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Marine iguana | © Vibeke Johannessen / The Viking Abroad
Marine iguana | © Vibeke Johannessen / The Viking Abroad
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11 Awesome Native Animals You Can Only Find in the Galapagos Islands

Picture of Vibeke Johannessen
Updated: 13 October 2017
The Galapagos Islands are known for their unique array of wildlife, and they are home to many species that are not found in any other place in the world. The islands offer you the chance to see many fascinating species of mammals, birds, and reptiles. Here are 11 awesome native animals you can find only here.

Galapagos Tortoises

The Galapagos tortoises are one of the longest-lived species in the world; they can live to be over 150 years old. They can be recognised by their incredibly large size and slow movements. They can mate at any time of the year, and the eggs usually hatch between April and December.

Galapagos tortoises
Galapagos tortoises | © Vibeke Johannessen / The Viking Abroad

Darwin’s Finches

These birds are named after Charles Darwin, who discovered them on his second voyage to the islands. There are 13 subspecies of finches recorded on the Galapagos Islands, and Darwin found out that they were different from island to island, as they had adapted to each different environment.

Medium ground finch, Santa Cruz
Medium ground finch, Santa Cruz | © putneymark /Flickr

Galapagos Fur Seals

The Galapagos fur seal is smaller than a sea lion, with thicker fur, a pointier nose and a broader head. The fur seal is also a lot less vocal than the sea lion. The Galapagos fur seals live in large colonies on rocky shores; their population is in decline after many of them were killed for their fur in the 1800s.

Fur seal on Santiago Island in the Galapagos Islands
Fur seal on Santiago Island in the Galapagos Islands | ©John Solaro / Flickr

Marine Iguanas

Marine iguanas can be seen almost anywhere in the Galapagos Islands. They are good swimmers, and if you go snorkelling or diving around the seashore, you might find them swimming with you. They like to lie in the sun on the rocks to warm up after swimming in the cold water. Scientists believe that iguanas from South America drifted out to the sea millions of years ago, landed on the Galapagos Islands and evolved into marine iguanas.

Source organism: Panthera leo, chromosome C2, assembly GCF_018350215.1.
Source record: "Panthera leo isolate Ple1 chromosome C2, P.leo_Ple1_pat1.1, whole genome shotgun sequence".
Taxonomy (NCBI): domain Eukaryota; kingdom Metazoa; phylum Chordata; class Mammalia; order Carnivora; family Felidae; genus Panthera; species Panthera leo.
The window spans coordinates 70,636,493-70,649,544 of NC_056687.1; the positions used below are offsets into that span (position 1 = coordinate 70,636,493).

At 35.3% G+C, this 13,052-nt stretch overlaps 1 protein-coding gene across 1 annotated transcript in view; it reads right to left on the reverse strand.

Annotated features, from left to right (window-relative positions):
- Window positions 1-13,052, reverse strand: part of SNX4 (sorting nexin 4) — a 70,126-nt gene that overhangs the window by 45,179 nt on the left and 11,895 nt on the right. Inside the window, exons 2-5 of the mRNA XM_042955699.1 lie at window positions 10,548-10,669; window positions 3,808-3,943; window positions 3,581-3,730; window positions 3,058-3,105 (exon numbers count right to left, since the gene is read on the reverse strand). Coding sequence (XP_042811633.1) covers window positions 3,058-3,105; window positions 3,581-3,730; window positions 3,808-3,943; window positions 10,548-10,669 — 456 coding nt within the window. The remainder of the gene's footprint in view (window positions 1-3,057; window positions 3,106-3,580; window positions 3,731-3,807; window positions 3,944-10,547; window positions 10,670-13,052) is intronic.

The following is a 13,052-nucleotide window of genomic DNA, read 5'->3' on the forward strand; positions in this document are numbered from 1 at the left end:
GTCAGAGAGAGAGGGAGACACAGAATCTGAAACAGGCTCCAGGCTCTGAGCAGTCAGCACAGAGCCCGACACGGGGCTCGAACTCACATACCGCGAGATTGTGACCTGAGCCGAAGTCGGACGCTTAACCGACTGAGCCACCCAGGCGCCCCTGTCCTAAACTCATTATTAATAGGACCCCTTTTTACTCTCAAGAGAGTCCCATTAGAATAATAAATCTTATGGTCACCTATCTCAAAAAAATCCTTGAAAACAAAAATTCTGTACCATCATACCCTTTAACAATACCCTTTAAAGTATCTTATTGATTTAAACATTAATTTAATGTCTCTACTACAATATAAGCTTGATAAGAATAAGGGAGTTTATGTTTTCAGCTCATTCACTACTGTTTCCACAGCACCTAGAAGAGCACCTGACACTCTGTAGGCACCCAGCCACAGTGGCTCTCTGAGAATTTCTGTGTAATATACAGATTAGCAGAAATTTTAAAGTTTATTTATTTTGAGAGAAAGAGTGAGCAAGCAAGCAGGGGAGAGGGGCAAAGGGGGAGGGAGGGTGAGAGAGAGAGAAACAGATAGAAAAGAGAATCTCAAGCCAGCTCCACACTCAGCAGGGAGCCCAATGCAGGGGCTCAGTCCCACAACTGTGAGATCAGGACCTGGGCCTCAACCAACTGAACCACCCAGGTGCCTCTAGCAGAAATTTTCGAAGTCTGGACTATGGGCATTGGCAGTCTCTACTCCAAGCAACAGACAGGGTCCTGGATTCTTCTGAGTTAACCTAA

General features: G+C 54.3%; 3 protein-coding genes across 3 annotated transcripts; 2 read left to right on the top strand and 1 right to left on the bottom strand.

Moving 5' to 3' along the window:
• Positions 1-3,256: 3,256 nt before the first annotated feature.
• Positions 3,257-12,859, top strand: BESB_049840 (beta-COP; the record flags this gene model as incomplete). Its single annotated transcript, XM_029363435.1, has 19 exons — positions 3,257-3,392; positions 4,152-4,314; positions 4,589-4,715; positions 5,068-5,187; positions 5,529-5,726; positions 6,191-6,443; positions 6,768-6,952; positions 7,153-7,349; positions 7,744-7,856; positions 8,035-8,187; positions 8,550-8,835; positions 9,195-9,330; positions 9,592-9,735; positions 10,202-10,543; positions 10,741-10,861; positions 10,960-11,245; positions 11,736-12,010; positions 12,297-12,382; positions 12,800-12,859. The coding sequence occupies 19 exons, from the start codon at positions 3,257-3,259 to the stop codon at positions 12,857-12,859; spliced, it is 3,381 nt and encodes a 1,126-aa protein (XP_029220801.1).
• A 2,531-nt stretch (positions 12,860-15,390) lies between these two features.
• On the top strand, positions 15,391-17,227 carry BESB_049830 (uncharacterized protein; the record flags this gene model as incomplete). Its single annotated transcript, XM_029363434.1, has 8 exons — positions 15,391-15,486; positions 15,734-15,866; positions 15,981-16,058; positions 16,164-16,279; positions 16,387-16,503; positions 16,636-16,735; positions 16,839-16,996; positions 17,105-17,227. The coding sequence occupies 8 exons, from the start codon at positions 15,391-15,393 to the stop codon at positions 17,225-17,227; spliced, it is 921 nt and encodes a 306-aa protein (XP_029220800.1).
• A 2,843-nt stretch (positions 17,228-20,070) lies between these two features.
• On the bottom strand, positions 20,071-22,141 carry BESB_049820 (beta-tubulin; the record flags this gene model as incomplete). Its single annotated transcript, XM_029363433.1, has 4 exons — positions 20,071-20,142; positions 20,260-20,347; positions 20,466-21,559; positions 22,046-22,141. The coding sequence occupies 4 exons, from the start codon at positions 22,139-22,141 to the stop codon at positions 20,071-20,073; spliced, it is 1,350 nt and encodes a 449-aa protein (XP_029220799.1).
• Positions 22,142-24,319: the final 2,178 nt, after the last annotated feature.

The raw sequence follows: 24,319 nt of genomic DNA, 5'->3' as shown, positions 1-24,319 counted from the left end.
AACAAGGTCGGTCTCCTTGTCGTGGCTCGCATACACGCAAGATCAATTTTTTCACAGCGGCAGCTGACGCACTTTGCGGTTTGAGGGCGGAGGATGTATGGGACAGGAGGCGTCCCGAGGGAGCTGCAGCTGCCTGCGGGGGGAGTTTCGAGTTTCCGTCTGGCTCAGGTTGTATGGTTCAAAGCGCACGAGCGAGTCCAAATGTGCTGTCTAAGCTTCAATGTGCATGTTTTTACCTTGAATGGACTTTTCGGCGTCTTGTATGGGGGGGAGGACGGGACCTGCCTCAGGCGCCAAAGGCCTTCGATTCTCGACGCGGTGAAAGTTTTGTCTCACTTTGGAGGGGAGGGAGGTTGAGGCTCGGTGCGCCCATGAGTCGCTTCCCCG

Marine iguana
Marine iguana | © Vibeke Johannessen / The Viking Abroad

Flightless Cormorants

Flightless cormorants, of course, cannot fly, and this is the only cormorant with this characteristic. Their wings are only one-third of their body size, which makes it impossible for them to fly. However, they are great swimmers, and can dive deep into the water, where they hunt for octopus and eels. They live only on the Isabela and Fernandina islands, and their numbers are now increasing as a result of successful conservation work.

Flightless cormorant
Flightless cormorant | ©Brian Gratwicke / Flickr

Large Painted Locusts

These colourful locusts are an important part of the food chain in the Galapagos Islands, and are eaten in particular by Galapagos hawks and lava lizards, which are also endemic to the Galapagos Islands. The locusts can be seen on all the islands except Española. They can jump a very long way, and they love staying in humid forests. The best time to spot them is during the rainy season.

Galapagos Penguins

You can find the second-smallest penguin in the world in the Galapagos Islands, the smallest being the little penguin that lives on Phillip Island in Australia. The Galapagos penguins are the only penguins you can see north of the equator, and they are also the only species without a specific breeding season. The Galapagos penguins pant like dogs when they are hot; they love soaking up the sun on rocky cliffs and jumping into the ocean when it gets too hot. They always keep an eye out for predators, but the biggest threats to their numbers are climate change and oil pollution.

Galapagos penguins
Galapagos penguins | ©zpics /Flickr

Galapagos Mockingbirds

Galapagos mockingbirds mainly hunt on foot, instead of flying. They can be found on most of the islands in the Galapagos, except for San Cristobal, Española and Floreana, which have their are own species of mockingbirds that are adapted to life on those islands. Charles Darwin studies these mockingbirds closely to find out how they had evolved to adapt to their environments.

Back from the brink: The Floreana Mockingbird | © Andy Duckworth / Vimeo

Lava Lizards

These lizards can be identified by their small size, pointy heads and long tails. Both females and males are quite territorial and protect their territory from intruders. The males are more aggressive and larger than the females. Lava lizards will change colour if they feel threatened or if there are changes in temperature. If their tail is attacked, they can drop it and grow a new one. Lava Lizards live in large groups in dry areas, usually on top of lava, where they tend to adapt to the colour of the lava.

Female lava lizard
Female lava lizard | ©Brian Gratwicke / Flickr

Galapagos Flamingos

Galapagos flamingos can be recognised by their bright and rich pink colour. They get this colour as a result of their diet of crustaceans, which include a pigment that causes the bright pink colour. The Galapagos flamingos usually stand on one leg, which is their resting position. They can be spotted on the islands Isabela, Rabida, Santiago and Floreana.

Galapagos flamingos
Galapagos flamingos | © Vibeke Johannessen / The Viking Abroad

Galapagos Hawks

Galapagos hawks are seen on many islands of the Galapagos, but their population is dwindling. They are colourblind but otherwise have incredibly good vision. They are very important to the food chain, and are on top, where they have nothing to fear! They mainly survive by eating lava lizards, rodents and snakes.

Galapagos hawk
Galapagos hawk | © Steven Bedardl/Flickr